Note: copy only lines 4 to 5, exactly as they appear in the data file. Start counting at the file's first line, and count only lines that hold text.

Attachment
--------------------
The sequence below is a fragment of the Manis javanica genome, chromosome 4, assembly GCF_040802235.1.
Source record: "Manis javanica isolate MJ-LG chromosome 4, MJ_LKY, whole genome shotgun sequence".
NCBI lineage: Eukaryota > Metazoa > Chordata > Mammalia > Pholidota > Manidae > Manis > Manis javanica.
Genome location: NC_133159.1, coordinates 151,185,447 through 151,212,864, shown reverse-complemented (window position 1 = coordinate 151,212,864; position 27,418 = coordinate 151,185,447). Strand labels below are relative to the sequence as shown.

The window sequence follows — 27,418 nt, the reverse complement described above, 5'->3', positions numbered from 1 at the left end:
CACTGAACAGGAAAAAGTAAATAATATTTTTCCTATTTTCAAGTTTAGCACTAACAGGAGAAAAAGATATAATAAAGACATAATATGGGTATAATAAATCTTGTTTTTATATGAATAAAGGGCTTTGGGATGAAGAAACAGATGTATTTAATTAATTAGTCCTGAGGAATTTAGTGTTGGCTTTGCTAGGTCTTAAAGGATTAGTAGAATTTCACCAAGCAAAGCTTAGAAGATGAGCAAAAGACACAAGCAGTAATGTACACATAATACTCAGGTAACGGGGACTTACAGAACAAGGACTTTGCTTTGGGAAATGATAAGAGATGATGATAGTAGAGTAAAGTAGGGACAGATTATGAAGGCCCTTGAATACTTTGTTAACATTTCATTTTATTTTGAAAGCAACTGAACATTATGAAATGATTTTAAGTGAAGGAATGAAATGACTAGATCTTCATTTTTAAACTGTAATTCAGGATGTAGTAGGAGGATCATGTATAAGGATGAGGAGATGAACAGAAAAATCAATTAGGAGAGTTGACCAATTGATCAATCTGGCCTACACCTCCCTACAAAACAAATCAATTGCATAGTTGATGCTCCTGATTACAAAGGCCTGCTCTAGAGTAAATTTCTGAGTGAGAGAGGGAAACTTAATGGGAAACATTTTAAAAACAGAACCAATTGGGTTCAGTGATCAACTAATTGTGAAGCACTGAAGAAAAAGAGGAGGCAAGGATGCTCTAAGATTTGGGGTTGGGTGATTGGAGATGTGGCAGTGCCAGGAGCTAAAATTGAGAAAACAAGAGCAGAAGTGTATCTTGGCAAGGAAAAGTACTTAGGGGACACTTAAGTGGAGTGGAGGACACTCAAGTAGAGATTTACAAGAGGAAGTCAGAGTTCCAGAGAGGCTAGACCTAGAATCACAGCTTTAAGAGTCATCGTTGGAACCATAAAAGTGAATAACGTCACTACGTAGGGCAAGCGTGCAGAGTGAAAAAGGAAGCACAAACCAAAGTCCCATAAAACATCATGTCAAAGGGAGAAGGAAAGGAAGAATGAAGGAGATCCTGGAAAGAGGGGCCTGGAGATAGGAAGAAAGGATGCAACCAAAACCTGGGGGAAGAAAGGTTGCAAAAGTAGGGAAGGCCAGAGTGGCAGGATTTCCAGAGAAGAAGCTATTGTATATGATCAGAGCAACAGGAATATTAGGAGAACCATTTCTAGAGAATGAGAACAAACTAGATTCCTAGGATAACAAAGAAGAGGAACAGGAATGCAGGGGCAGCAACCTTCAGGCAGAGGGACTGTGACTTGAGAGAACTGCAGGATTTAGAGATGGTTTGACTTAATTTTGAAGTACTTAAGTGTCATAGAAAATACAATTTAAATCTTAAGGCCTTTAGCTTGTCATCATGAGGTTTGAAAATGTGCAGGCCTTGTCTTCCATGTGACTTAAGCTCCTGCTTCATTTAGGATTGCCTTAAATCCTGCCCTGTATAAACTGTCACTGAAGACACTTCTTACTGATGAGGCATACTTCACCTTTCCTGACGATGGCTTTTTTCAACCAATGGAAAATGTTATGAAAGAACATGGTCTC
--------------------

Genome location: NC_133159.1, coordinates 151,185,447 through 151,212,864, shown reverse-complemented (window position 1 = coordinate 151,212,864; position 27,418 = coordinate 151,185,447). Strand labels below are relative to the sequence as shown.

The window sequence follows — 27,418 nt, the reverse complement described above, 5'->3', positions numbered from 1 at the left end: